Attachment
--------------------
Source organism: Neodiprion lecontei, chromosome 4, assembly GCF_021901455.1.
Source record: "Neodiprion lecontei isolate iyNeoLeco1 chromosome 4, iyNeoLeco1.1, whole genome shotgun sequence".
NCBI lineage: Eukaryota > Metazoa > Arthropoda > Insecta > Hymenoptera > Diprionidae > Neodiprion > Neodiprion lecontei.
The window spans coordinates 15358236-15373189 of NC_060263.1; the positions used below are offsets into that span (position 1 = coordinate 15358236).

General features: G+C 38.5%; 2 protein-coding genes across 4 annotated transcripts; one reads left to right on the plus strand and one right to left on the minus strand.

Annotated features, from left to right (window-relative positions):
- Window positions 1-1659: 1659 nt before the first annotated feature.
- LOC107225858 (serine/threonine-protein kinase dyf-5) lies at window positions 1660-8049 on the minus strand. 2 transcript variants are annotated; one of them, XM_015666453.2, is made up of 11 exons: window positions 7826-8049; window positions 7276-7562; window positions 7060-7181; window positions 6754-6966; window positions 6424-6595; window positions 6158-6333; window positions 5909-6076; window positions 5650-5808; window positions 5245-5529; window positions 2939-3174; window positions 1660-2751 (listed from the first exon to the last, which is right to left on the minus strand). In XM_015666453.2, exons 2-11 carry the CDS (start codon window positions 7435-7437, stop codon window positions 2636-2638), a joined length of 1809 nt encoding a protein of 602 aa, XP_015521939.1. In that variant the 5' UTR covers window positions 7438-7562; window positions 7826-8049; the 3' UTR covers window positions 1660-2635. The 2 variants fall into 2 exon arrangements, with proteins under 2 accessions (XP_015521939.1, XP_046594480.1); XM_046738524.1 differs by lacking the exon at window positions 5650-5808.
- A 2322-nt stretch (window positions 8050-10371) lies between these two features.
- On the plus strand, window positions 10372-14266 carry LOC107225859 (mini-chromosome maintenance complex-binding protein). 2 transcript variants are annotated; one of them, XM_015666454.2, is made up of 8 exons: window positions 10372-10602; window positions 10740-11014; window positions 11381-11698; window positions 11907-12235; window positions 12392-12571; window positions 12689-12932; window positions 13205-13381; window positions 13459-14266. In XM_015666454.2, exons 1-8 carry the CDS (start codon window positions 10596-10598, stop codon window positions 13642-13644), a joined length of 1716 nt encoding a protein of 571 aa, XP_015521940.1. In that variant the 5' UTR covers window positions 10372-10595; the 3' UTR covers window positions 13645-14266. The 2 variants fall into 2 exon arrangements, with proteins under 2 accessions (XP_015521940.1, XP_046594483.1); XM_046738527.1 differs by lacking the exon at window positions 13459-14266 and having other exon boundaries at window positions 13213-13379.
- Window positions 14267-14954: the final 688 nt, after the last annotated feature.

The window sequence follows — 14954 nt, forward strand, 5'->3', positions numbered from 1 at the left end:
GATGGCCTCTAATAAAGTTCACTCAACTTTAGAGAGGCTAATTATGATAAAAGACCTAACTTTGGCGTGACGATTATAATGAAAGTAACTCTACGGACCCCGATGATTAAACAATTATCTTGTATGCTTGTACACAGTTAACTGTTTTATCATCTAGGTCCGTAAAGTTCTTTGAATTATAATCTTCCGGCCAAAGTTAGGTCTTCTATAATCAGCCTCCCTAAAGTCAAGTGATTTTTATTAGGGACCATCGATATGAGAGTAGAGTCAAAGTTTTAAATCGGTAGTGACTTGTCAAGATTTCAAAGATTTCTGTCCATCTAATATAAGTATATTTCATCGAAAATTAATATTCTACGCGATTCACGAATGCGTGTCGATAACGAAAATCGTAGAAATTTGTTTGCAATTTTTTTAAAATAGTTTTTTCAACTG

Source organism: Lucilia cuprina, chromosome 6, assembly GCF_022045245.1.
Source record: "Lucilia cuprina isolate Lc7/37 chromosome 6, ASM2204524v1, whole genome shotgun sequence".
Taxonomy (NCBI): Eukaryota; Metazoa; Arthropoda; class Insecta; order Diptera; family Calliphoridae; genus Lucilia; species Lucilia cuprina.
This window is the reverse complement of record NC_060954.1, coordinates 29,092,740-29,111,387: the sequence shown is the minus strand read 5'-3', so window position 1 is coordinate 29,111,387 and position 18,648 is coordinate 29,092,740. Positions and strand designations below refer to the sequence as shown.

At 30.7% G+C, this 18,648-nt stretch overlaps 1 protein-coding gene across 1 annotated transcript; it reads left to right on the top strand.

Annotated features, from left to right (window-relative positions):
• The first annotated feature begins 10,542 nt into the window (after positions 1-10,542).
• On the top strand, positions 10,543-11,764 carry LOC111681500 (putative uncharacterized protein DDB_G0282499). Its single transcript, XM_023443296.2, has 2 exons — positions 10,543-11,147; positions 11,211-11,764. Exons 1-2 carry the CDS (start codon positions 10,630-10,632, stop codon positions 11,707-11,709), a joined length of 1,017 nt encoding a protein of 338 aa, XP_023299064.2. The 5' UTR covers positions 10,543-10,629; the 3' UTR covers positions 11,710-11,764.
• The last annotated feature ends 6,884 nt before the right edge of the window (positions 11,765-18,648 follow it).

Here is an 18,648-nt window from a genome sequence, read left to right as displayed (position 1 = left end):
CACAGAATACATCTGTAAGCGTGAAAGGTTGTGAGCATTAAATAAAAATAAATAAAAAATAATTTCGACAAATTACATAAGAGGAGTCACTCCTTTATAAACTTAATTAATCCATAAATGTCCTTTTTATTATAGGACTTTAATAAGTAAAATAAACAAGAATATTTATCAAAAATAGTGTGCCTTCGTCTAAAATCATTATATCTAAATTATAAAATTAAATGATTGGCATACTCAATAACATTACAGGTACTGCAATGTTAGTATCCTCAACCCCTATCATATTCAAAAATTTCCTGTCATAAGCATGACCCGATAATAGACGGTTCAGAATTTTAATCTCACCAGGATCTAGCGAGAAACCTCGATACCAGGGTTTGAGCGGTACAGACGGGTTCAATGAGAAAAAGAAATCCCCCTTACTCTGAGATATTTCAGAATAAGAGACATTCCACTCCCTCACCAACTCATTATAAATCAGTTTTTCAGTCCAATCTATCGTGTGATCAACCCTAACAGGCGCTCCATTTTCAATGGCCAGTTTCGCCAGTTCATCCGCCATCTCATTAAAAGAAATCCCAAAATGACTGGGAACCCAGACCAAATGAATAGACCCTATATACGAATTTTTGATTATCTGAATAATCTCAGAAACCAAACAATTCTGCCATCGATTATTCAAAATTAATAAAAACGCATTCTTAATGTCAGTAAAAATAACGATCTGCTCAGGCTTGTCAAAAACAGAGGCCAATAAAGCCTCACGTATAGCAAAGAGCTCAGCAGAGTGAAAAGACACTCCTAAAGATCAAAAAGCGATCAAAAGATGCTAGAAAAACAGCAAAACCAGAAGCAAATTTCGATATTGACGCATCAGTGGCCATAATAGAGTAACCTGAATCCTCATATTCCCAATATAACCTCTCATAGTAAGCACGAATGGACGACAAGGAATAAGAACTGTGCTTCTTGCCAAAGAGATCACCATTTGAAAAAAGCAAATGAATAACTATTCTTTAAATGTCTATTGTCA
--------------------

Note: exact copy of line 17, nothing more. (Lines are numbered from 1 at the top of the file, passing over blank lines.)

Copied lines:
This window is the reverse complement of record NC_060954.1, coordinates 29,092,740-29,111,387: the sequence shown is the minus strand read 5'-3', so window position 1 is coordinate 29,111,387 and position 18,648 is coordinate 29,092,740. Positions and strand designations below refer to the sequence as shown.